[ATmega128RFA1] How to maximize wireless range?

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I've been designing a prototipe with an ATmega128RFA1 chip and in the latest wireless communication tests I've done I'm able to separate two nodes between 4 to 8 meters before starting losing communication and/or getting CRC errors.

I've been checking the LQI which stays almost always at max value (doesn't drop below 0xFB even when losing packets) and the ED level (which is around 0x10 when at a couple of meters away, that's a low value isn't it?).

Right now I'm using a ceramic antenna, but if necessary, I'm willing to change it and use an U.FL or RP-SMA connector and an external antenna. Would that give me a better range?

The µC is working in basic mode.

I'm attaching an image of the RF part of two prototipes.
I realized there's too little ground on both boards, and the distance between the balun and the µC is too long, would that shorten the possible range on my boards?

I also made a couple of tests with the ATmega128RFA1 evaluation kits, getting similar range (which is too close)

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Last Edited: Fri. Oct 16, 2015 - 12:48 AM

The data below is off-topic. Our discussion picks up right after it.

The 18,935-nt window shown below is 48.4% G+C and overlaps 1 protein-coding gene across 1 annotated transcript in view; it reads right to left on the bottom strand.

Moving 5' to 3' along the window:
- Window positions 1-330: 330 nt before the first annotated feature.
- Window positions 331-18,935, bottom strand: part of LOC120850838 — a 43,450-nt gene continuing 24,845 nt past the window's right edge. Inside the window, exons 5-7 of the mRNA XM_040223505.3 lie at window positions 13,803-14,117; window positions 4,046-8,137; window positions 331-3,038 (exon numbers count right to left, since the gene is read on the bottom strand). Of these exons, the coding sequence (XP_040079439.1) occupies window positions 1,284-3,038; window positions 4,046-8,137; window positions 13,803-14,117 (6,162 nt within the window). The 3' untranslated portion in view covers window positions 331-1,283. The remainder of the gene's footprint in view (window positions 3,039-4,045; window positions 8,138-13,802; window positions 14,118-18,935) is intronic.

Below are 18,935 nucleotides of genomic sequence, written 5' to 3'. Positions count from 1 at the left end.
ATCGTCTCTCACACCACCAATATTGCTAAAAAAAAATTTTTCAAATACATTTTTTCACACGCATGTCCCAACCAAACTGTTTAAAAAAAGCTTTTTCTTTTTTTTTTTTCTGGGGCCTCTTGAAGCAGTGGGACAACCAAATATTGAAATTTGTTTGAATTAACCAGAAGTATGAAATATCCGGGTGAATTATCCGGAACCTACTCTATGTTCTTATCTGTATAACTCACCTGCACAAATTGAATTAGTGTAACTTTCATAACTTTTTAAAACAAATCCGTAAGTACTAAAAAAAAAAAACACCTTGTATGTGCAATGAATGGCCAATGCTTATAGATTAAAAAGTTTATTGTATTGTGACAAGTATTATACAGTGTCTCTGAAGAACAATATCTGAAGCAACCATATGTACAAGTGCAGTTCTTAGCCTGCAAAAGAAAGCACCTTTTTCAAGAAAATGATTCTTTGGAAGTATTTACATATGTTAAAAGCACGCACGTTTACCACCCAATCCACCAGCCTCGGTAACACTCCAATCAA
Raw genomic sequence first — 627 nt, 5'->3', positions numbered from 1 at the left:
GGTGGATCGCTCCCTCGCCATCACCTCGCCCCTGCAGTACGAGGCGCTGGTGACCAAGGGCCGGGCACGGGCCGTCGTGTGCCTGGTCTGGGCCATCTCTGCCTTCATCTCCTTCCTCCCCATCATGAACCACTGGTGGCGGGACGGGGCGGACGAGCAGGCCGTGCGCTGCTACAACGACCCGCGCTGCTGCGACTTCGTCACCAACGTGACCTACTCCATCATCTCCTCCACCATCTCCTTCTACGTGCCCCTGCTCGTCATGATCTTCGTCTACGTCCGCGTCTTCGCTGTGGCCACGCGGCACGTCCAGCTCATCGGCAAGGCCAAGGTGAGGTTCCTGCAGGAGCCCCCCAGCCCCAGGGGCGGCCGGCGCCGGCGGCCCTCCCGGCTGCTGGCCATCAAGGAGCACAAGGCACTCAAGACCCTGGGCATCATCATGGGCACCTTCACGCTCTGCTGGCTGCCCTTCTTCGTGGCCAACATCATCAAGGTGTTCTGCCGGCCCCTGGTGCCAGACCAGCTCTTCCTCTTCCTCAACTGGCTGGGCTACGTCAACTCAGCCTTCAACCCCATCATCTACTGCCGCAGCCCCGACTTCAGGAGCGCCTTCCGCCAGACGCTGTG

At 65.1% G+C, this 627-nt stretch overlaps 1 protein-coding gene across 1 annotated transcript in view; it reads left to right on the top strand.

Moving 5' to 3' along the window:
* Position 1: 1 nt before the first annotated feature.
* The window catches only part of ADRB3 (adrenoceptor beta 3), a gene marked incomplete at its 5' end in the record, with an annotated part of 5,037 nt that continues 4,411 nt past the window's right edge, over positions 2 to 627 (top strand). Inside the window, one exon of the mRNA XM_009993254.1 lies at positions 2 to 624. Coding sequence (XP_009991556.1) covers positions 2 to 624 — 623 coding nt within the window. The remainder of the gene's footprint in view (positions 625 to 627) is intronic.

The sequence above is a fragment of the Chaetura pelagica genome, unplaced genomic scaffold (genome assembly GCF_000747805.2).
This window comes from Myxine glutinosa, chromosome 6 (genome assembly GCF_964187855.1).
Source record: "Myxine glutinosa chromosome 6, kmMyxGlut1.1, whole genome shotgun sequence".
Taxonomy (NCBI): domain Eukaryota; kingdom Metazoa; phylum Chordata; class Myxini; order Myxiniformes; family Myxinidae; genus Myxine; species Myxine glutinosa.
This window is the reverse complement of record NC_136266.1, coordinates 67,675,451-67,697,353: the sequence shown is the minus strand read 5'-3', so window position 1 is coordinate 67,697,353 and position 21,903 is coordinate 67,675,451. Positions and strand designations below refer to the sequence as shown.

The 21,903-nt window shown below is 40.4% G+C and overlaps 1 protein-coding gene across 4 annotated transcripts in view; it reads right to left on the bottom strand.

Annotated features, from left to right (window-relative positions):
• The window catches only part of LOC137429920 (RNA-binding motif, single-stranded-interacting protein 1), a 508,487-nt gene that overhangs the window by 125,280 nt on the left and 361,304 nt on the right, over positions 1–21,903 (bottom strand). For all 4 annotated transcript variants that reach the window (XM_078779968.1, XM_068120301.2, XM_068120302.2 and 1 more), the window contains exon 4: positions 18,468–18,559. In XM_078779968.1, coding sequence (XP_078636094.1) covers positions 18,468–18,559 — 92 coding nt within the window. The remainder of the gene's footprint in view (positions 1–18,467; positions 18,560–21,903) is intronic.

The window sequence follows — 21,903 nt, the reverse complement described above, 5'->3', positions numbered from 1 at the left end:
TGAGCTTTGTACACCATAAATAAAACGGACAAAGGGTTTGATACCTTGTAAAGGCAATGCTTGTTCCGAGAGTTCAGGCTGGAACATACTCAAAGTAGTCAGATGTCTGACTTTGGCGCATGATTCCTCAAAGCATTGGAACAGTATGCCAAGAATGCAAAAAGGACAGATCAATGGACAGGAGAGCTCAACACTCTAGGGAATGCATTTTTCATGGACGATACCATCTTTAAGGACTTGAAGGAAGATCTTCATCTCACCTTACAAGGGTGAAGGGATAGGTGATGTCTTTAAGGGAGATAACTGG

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Thin long traces going to the balun are very bad for radio performance. They will not have a matched impedance. You need to have bigger ground plane and remove all the digital components from the RF path.

I'm not sure if radio performance of this kit was ever evaluated. Electrically it is equivalent to RCB128RFA1, but layout is very different. Have a look at design files for RCB128RFA1.

How do you measure ED level?

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Thenks for answering.

alexru wrote:
Thin long traces going to the balun are very bad for radio performance. They will not have a matched impedance. You need to have bigger ground plane and remove all the digital components from the RF path.

I'm not sure if radio performance of this kit was ever evaluated. Electrically it is equivalent to RCB128RFA1, but layout is very different. Have a look at design files for RCB128RFA1.

How do you measure ED level?

My problem is that I have strict size limitations on the final product. I guess I'll have to reorganize the whole thing and put the balun right next to the µC.
About the ground plane, how much bigger? Is there a standard minimum size/shape? Haven't found anything about it.

The Energy Detection level is calculated automatically in the mega128RFA1, I just read a register.

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So I've been rearranging the board to comply with what the balun datasheet says. I'm attaching an image of the new board.
I reorganized the wholes board, left a ground layer on the bottom, bigger groung on top and lots of vias, balun really close to the µC. Also made the 'wire' connecting the antenna and the balun wider to achieve a 50ohm impedance (according to several calculators online, ~3mm).

Is it correct now?
(Or is it only just 'less bad' than before?)